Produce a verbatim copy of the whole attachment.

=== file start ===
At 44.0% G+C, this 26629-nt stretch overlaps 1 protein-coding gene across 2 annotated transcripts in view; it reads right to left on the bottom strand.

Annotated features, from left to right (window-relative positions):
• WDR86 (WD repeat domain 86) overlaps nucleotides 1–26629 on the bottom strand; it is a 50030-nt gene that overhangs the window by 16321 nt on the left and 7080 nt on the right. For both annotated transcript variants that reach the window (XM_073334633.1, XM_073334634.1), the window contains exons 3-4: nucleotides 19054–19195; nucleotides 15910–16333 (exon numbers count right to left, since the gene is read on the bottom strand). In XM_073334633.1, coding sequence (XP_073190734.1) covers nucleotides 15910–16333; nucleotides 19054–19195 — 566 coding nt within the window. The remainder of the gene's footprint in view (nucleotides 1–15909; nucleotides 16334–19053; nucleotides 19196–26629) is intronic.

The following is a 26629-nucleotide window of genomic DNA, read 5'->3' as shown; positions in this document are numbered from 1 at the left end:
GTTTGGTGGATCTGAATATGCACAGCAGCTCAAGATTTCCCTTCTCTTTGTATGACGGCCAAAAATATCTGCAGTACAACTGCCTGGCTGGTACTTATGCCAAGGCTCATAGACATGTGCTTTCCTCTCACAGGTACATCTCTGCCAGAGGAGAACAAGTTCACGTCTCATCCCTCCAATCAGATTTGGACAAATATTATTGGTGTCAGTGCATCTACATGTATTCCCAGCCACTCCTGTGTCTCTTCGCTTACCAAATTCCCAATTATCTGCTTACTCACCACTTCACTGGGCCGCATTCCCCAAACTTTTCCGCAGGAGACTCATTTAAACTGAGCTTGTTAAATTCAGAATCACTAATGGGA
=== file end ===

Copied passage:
At 44.0% G+C, this 26629-nt stretch overlaps 1 protein-coding gene across 2 annotated transcripts in view; it reads right to left on the bottom strand.

Annotated features, from left to right (window-relative positions):
• WDR86 (WD repeat domain 86) overlaps nucleotides 1–26629 on the bottom strand; it is a 50030-nt gene that overhangs the window by 16321 nt on the left and 7080 nt on the right. For both annotated transcript variants that reach the window (XM_073334633.1, XM_073334634.1), the window contains exons 3-4: nucleotides 19054–19195; nucleotides 15910–16333 (exon numbers count right to left, since the gene is read on the bottom strand). In XM_073334633.1, coding sequence (XP_073190734.1) covers nucleotides 15910–16333; nucleotides 19054–19195 — 566 coding nt within the window. The remainder of the gene's footprint in view (nucleotides 1–15909; nucleotides 16334–19053; nucleotides 19196–26629) is intronic.

The following is a 26629-nucleotide window of genomic DNA, read 5'->3' as shown; positions in this document are numbered from 1 at the left end:
GTTTGGTGGATCTGAATATGCACAGCAGCTCAAGATTTCCCTTCTCTTTGTATGACGGCCAAAAATATCTGCAGTACAACTGCCTGGCTGGTACTTATGCCAAGGCTCATAGACATGTGCTTTCCTCTCACAGGTACATCTCTGCCAGAGGAGAACAAGTTCACGTCTCATCCCTCCAATCAGATTTGGACAAATATTATTGGTGTCAGTGCATCTACATGTATTCCCAGCCACTCCTGTGTCTCTTCGCTTACCAAATTCCCAATTATCTGCTTACTCACCACTTCACTGGGCCGCATTCCCCAAACTTTTCCGCAGGAGACTCATTTAAACTGAGCTTGTTAAATTCAGAATCACTAATGGGA